Link to Owner Dr. Robert B. Pamplin Jr.



Forest Grove hotel was a hot spot, literally and figuratively, a century ago

Flip through Ken Bilderback's books, scan his Facebook page or listen to his community-access TV shows on pioneer cemeteries and you'll find the same thing over and over: Fascinating, quirky, poignant stories of western Washington County's past.

You'll learn that Tofurky was invented at Dundee Lodge in Gaston, for example, or that 40 years ago, a grieving Glenwood man used a delivery van to start a volunteer first-aid service for the remote area after his granddaughter died in an accident at his home.

A former journalist, Bilderback and his wife (and fellow history sleuth), Kris Bilderback, are cranking out local-history books and programs at a furious rate.

The Gaston couple has already published two books on western Washington County history and will release a third next month, with two more planned.

We at the News-Times think the Bilderbacks deserve a broader audience for their intriguing material. With this issue, we will be offering their regular, every-other-week column, "Now and Then."

Today's piece features a timely look at one of Forest Grove's most controversial properties, which faces some momentous decisions over the next few months.

For more on the Bilderbacks and their books, including excerpts and purchase information, visit Post comments or questions after the story on our Facebook page or send them to This email address is being protected from spambots. You need JavaScript enabled to view it..

--Jill Rehkopf Smith

by: COURTESY PHOTO: KEN BILDERBACK - Ken and Kris Bilderback debut a new history column in the News-Times today.Imagine gliding along Pacific Avenue in downtown Forest Grove in a light-rail streetcar to the block where the abandoned Times Litho building now stands, then rounding the tracks onto A Street, where the streetcar lets you off at the steps of the largest and most modern hotel in Washington County. Entering the lobby, you see many of the city’s leading citizens, stopping for lunch at the hotel’s restaurant, the finest in town.

Today the city is looking for ideas to redevelop that block, which it purchased earlier this year, but the scenario above is not a vision of the block’s future. Instead, it is a glimpse of the lot’s storied past, more than a century ago.

The Hotel Laughlin was the dream of Bedford Laughlin, who made a fortune selling horses to dreamers headed to the Alaska Gold Rush. It was built in 1904 with hand-hewn timber from the banks of Gales Creek and quickly became the focal point of Forest Grove high society.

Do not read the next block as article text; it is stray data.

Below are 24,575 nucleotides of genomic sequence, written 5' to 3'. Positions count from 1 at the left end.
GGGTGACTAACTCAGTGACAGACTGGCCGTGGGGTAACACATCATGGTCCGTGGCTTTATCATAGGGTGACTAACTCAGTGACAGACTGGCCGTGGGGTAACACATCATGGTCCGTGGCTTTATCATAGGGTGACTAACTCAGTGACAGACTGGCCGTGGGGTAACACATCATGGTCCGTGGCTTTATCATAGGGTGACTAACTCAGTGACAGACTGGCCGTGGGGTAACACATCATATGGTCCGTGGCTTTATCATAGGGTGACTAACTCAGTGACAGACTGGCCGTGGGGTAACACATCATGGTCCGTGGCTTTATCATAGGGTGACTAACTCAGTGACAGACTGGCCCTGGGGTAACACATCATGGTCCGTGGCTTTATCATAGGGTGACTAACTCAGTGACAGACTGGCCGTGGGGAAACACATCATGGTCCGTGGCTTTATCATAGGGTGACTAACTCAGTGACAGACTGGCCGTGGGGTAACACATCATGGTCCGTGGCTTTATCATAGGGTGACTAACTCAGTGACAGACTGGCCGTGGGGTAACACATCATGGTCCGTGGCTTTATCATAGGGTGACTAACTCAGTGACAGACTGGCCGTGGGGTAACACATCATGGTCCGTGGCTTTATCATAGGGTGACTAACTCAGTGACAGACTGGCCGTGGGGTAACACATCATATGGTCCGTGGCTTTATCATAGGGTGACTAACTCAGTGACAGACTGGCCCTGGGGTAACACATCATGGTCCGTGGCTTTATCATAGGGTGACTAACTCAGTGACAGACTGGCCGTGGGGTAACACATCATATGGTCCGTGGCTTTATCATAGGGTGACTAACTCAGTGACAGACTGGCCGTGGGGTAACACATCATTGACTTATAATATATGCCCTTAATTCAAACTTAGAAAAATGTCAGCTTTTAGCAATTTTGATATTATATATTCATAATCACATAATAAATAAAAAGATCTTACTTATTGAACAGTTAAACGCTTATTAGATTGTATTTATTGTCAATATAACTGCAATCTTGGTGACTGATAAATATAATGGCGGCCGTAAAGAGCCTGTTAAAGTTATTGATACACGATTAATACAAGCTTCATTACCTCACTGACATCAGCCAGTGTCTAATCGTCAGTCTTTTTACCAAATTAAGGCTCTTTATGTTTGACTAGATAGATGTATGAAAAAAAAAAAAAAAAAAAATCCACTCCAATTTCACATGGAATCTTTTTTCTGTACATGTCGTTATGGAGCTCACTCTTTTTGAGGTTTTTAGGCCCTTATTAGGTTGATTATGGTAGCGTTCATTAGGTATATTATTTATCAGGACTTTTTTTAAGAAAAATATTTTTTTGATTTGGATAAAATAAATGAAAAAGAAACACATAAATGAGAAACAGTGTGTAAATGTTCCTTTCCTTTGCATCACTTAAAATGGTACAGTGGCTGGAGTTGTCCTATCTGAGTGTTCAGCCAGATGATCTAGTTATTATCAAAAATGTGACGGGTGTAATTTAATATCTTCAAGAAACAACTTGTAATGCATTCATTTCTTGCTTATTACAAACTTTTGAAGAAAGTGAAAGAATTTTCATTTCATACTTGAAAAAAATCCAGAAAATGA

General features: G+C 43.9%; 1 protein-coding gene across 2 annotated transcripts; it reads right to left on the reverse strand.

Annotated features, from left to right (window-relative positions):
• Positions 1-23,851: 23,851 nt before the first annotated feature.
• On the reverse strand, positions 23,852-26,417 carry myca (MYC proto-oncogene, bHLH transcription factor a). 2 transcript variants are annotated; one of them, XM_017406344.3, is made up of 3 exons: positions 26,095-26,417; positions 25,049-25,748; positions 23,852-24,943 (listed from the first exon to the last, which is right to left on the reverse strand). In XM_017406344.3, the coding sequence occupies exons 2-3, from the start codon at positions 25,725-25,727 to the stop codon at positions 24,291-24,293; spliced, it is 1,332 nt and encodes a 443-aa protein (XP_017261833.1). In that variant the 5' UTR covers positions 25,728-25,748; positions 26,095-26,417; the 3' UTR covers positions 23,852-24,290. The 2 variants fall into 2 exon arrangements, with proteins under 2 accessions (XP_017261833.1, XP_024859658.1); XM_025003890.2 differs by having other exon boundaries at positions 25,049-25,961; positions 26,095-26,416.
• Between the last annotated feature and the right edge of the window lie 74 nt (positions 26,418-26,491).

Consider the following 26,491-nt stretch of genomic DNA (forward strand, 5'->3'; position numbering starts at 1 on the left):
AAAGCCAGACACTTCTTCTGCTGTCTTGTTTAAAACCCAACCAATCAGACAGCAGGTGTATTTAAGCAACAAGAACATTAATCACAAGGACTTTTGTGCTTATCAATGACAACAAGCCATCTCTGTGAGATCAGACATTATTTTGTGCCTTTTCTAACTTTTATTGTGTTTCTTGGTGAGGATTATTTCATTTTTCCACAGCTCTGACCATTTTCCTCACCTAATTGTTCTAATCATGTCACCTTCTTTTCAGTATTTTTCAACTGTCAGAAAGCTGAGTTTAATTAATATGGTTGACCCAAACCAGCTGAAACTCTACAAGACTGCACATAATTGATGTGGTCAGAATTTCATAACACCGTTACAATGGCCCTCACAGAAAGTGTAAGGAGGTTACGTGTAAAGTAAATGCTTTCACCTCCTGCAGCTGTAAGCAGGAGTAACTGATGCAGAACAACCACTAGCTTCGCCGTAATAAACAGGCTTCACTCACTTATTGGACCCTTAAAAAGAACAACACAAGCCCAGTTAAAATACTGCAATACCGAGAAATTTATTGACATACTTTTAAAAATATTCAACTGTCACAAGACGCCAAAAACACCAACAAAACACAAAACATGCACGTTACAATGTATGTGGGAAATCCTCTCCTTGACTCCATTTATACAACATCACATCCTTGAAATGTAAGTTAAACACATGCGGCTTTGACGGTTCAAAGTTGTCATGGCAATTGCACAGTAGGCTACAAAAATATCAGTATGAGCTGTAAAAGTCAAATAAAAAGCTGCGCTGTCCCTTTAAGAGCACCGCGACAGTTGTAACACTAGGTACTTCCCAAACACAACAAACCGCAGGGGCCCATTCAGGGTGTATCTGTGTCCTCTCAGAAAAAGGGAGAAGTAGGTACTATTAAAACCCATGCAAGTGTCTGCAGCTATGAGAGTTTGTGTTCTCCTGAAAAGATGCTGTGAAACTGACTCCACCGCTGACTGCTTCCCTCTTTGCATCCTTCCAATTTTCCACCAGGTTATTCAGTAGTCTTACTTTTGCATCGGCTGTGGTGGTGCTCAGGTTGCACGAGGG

The hotel welcomed weary travelers visiting Pacific University or stopping to rest on their way from Portland to McMinnville on the Southern Pacific Railroad. It played host to countless wedding banquets, civic meetings, and other gala local events. When the town wanted to honor the first Forest Grove boys to enlist in World War I with the grandest send-off imaginable, a white tablecloth luncheon at the Laughlin was the obvious choice.

The Hotel Laughlin made headlines for less glamorous reasons as well. It was the scene of two of Forest Grove’s larger commercial fires, just a few months apart. The first was described in the November 12, 1914, Washington County News-Times, written in the reporting style of the day: “The fire bell aroused many sleepy denizens of Forest Grove from their flowery beds of ease Monday morning about 6:30 o’clock,” the story began. “Laughlin Hotel was on fire and quick strokes of the fire bell brought Forest Grove’s gallant volunteer fire department to the scene in short order, and the boys soon had three great streams of water plying on the maddening flames, quickly bringing them into subjugation, but not before the splendid three-story hotel was practically ruined, the whole upper story being burned off ...”

Laughlin vowed to rebuild. Within three months, reconstruction was nearly complete. But then tragedy struck again when another blaze swept through the structure. This time there was no doubt that the cause was arson, but the arsonist was never found.

Another frantic rebuilding effort began, and in April the News-Times ran a Page 1 story announcing the hotel’s grand reopening. On the same page was a story about the mysterious disappearance of L.O. Roark, the hotel’s previous manager, who had left town after the first fire. Later that summer, the News-Times carried another Page 1 story about Roark, this one from New York, where Roark had appeared and captivated East Coast reporters with grand tales of how he had been shanghaied to Peru.

By the time World War I ended, the saga of the Hotel Laughlin's troubles had faded. So had its status as a premier streetcar stop, as automobiles overtook trains and streetcars as the favored means of transportation. In 1922, Bedford Laughlin sold the property to new owners, who renamed it the Hotel Oregon.

The Hotel Oregon survived until 1959, when it burned again, this time intentionally, to clear the block to build the Times Litho printing plant. There’s nothing left of the fabled Hotel Laughlin — no signs that this block, which the city hopes will be the centerpiece of a rejuvenated downtown, already held that distinction a century ago.

This story is excerpted in part from the soon-to-be released "Walking to Forest Grove: The life and times of the prettiest town in Oregon," by Ken and Kris Bilderback.

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